Seven years of restoration at The Grand to culminate with new marquee

The Grand in Ellsworth is seen on Tuesday, July 10, 2012.
The Grand in Ellsworth is seen on Tuesday, July 10, 2012. Buy Photo
Posted July 11, 2012, at 7:32 p.m.
Last modified July 11, 2012, at 10:21 p.m.
The Grand theater in 1938, with original art deco-style trim.
Courtesy of The Grand
The Grand theater in 1938, with original art deco-style trim.

ELLSWORTH, Maine — By the end of August, it’ll be 1938 all over again underneath the marquee and tower of The Grand theater.

On July 16, workers will begin to restore The Grand’s iconic marquee, capping off seven years of restoration work that has seen the theater put on the wait list for the National Register of Historic Places.

The marquee once sported teal and aqua-blue art-deco trim with red neon accents. Restoration will peel away the maroon paint that covers the original metal and restore the trim and neon lights.

The Grand is perhaps the most distinct feature of Ellsworth’s downtown skyline. The Main Street theater opened in in the late ’30s as a movie house and in the 1970s was equipped for stage productions.

In 2005, the dressing room, stage curtains, lighting and wiring were updated. In 2006, new seating was put in the theater. In 2007, new proscenium curtains were dedicated in memory of longtime stage director Ken Stack.

Then, in 2010, the tower was refitted with the same vitrolite colored glass that had given it its original ’38 sheen. Over the years, the glass had fallen off and been replaced, in some parts, with painted plywood.

Zoe Scott, executive director of The Grand, said the historic restoration separates The Grand from many other theaters across the country.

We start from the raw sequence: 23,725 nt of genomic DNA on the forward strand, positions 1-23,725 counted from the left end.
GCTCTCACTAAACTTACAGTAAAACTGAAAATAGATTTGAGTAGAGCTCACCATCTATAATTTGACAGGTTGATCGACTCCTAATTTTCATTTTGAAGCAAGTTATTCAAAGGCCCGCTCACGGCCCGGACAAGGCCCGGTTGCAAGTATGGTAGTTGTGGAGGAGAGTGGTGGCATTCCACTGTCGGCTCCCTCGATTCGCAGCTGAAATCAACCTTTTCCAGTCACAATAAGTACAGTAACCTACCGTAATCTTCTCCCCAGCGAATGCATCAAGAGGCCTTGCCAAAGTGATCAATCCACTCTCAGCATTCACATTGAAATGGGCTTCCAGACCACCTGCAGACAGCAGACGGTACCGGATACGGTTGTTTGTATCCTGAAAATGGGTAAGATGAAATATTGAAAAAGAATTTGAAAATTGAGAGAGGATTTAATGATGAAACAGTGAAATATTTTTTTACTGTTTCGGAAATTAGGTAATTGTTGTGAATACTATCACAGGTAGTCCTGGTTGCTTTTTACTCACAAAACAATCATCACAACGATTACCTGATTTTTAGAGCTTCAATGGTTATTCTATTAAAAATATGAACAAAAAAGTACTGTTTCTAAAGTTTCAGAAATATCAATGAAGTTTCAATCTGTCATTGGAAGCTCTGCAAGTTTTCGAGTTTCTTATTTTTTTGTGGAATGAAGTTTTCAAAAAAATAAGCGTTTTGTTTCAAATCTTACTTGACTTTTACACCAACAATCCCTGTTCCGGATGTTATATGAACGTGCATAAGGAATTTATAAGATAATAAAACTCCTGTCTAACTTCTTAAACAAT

“Old theaters like this one are either torn down or they go for new bling,” she said. “But we’re going to go for just what it was.”

The only exception to the restoration work is the installation of electronic leaderboards on the sides of the marquee. Scott said the 21st century touch is compliant with historic preservation guidelines because the metal-hooked letters used to promote shows and movies no longer are made.

“It’s either get electronic leaderboards or reinvent the wheel with those metal letters,” she said.

The restoration work has been funded by competitive grants, the city’s Facade Restoration Fund and the proceeds from the annual “Runway Grand” fashion show. Restoration of the tower and marquee will total about $200,000.

On Tuesday, passersby on Main Street spoke positively about the restoration work at the old theater.

“The Grand is really holding its own in this part of Ellsworth,” said Susan Smith of Deer Isle, who was shopping across the street at John Edwards’ Market. “I think it’s wonderful in today’s world … People travel all over to see old things like this.”

The Grand has been named a City Historic Landmark by Ellsworth and Scott says she has worked through the Maine Historic Preservation Commission to get the theater on the National Register of Historic Places. Nomination papers have been filed and Scott says The Grand meets all the criteria.

“We’re on the wait list,” she said. “All we need now is the plaque.”

On Sept. 7, The Grand will hold a special screening of “Singin’ in the Rain” and a party for the finished tower and marquee.

“We’ll be aglow for the first time since 1938,” Scott said.

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